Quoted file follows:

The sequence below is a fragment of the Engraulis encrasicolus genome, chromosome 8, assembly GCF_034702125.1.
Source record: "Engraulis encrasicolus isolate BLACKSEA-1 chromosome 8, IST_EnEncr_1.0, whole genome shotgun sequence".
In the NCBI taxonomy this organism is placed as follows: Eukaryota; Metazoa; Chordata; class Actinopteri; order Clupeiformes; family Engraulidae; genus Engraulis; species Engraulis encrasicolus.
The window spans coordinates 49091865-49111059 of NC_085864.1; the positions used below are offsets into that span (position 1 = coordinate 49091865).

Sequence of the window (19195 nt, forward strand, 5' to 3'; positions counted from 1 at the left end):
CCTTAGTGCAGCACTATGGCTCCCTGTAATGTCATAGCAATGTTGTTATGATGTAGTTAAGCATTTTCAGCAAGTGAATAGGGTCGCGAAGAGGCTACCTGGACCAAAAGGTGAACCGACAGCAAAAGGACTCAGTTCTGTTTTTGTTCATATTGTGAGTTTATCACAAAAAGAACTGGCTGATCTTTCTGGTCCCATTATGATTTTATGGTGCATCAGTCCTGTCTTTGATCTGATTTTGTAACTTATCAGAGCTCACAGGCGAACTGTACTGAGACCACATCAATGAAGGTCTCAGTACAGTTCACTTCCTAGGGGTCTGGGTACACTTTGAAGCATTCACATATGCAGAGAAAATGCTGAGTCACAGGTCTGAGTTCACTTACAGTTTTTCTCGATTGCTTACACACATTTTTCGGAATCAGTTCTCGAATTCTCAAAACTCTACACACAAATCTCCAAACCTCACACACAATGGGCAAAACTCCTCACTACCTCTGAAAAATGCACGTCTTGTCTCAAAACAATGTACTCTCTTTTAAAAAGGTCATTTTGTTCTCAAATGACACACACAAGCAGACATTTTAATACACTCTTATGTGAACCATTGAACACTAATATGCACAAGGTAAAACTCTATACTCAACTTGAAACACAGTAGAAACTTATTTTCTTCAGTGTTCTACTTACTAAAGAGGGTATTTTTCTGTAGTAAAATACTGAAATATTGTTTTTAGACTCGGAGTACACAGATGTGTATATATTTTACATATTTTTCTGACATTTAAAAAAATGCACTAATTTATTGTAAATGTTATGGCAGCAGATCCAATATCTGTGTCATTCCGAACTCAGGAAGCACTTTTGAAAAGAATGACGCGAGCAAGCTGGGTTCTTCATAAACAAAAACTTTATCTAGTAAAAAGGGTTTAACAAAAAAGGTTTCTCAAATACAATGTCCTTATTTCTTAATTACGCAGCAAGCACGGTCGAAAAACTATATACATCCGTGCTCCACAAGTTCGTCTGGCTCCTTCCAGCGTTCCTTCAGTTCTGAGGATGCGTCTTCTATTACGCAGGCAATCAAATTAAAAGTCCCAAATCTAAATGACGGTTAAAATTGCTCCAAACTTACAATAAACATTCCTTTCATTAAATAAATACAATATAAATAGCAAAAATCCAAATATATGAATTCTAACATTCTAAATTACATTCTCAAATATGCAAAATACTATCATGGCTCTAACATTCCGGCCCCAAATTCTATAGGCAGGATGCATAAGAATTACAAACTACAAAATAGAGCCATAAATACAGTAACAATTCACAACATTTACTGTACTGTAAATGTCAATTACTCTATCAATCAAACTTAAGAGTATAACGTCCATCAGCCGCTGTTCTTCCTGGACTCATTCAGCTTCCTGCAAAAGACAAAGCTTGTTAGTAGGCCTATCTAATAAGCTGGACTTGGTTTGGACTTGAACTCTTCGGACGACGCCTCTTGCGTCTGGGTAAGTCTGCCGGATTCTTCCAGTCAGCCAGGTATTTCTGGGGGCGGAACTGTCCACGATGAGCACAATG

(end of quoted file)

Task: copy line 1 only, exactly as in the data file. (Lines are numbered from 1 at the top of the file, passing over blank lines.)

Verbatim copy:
The sequence below is a fragment of the Engraulis encrasicolus genome, chromosome 8, assembly GCF_034702125.1.